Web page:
EFT Payments Can Improve Cash Flow and Efficiency In Your Medical Practice

By Lisa Eramo  |  December 6, 2016

Many employers use direct deposit, so why can’t physicians expect the same from payers?

The good news is—they can. Physicians who enroll in electronic funds transfer (EFT) see an immediate return on investment in terms of efficiency and improved cash flow as insurers transfer payments electronically into a bank account of their choosing.

Benefits of EFT
Why may EFT be a better option than traditional payment via a check? EFT offers many benefits for physicians, some of which include the following:

  1. Faster turnaround time for payment. Funds are deposited directly into the physician’s account as quickly as the very next day.
  2. Greater revenue cycle efficiency, consistent cash flow. Staff members don’t need to spend time on manual tasks such as depositing paper checks or calling insurance companies to follow up with payments. Instead, they can expedite filing to secondary payers, focus on ensuring correct payment, and perform other office tasks as necessary.
  3. Reduced risk of lost or stolen checks. Because payments are transferred electronically, physicians don’t need to worry about losing or misplacing a paper check.
  4. Cost savings. When processing an EFT payment via the Automated Clearinghouse (ACH) Network, practices pay only $0.34 per transaction, according to the National Automated Clearinghouse Association (NACHA). The government estimates that the savings and cost benefit to using ACH EFT and electronic remittance advice (ERA) operating rules is $3 to $4.5 billion for government and commercial health plans, third-party administrators, hospitals, and physician offices over 10 years.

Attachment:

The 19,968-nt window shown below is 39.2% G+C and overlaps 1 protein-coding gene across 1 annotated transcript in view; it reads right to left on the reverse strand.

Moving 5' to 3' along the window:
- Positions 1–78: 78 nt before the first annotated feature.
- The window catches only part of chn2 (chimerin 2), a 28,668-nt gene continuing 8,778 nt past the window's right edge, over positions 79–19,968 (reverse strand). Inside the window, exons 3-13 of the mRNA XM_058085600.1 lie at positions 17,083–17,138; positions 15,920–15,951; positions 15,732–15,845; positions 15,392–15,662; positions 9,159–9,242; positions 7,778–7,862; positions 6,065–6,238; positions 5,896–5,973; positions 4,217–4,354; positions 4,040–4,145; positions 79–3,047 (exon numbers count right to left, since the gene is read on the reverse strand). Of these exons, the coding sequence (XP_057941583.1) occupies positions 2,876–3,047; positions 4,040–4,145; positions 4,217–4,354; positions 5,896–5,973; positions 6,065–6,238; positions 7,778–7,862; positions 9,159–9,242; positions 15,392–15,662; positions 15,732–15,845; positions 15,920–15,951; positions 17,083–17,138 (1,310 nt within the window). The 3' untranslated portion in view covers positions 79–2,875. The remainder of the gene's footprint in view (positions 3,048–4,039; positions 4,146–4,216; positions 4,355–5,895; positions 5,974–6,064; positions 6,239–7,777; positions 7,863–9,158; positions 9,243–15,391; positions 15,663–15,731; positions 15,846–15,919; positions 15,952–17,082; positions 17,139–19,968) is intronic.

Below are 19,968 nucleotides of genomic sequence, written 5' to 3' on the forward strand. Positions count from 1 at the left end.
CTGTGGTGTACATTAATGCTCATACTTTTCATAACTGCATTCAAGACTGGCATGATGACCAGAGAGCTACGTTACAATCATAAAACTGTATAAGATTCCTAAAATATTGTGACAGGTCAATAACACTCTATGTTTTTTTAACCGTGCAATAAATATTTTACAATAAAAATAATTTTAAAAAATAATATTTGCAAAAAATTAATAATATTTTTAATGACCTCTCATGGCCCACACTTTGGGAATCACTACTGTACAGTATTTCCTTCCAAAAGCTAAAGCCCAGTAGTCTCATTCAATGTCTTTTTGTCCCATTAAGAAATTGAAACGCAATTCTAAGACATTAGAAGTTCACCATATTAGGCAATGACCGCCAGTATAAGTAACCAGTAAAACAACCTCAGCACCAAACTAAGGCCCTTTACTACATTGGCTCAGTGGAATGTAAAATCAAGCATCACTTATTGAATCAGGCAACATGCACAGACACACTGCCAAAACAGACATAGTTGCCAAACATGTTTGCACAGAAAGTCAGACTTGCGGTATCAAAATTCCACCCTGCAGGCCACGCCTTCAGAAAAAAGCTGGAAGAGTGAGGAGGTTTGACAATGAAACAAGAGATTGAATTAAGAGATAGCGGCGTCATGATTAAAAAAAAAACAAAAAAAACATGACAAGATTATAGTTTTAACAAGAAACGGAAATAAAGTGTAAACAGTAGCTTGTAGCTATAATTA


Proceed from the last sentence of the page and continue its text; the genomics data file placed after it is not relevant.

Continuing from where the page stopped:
EFT is your right
Effective January 1, 2014, all health plans must be able to deliver an EFT payment if a physician requests it. Payers are not permitted to substitute a non-standard form of electronic payment, such as a “virtual” credit card—a 16-digit number sent to the provider for processing through the practice’s card terminal. With a virtual card, the provider is responsible for all associated transaction fees.

To take advantage of the expedited payment processing associated EFT, reach out to your billing software vendor, your clearinghouse, or payers to determine what specific steps are necessary to enroll. You can visit the CAHQ Web site to access a single EFT/ERA enrollment process for multiple participating payers. If your payer is not included in this list on the CAHQ Web site, contact the payer directly to obtain the necessary forms for EFT enrollment. To enroll in EFT with Medicare, contact your Medicare contractor for an EFT authorization form. This form is also included in the Medicare enrollment package.

When thinking about EFT, start by identifying the payers that represent the largest portion of your business. Enroll in EFT with these payers first to improve cash flow and reduce the number of manual transactions necessary to process checks and credit cards.

EFT questions to ask your payers
Following are some specific questions to ask your payers as you venture into the world of EFT:

  1. How long will it take before the payer begins issuing EFT payments instead of checks?
  2. What is the payer’s payment cycle for EFT?
  3. Will the payer notify the practice prior to the EFT deposit so someone can be on the lookout for the payment?
  4. Does the payer include a trace number in the EFT payment?
  5. What is the payer’s policy for debiting the practice’s account? For example, does the payer only reverse an EFT when there is a duplicate or erroneous payment?
  6. Does the payer apply service fees? If so, what are those fees? Twenty-five percent of providers reported paying fees for the use of ACH EFT transaction, according to an Electronic Remittance Advice/EFT survey conducted by the Workgroup for Electronic Data Interchange (WEDI) in early spring 2016.
  7. What’s the process for terminating an EFT agreement or opting out?
  8. Who is available at the payer to answer questions about EFT payments?

The American Medical Association’s Toolkit for Navigating the Ins and Outs of EFT also provides other questions to ask your bank, billing service, and clearinghouse before you enroll in EFT.

To learn more about EFT, view the NACHA/CMS presentation on EFT and ERA.

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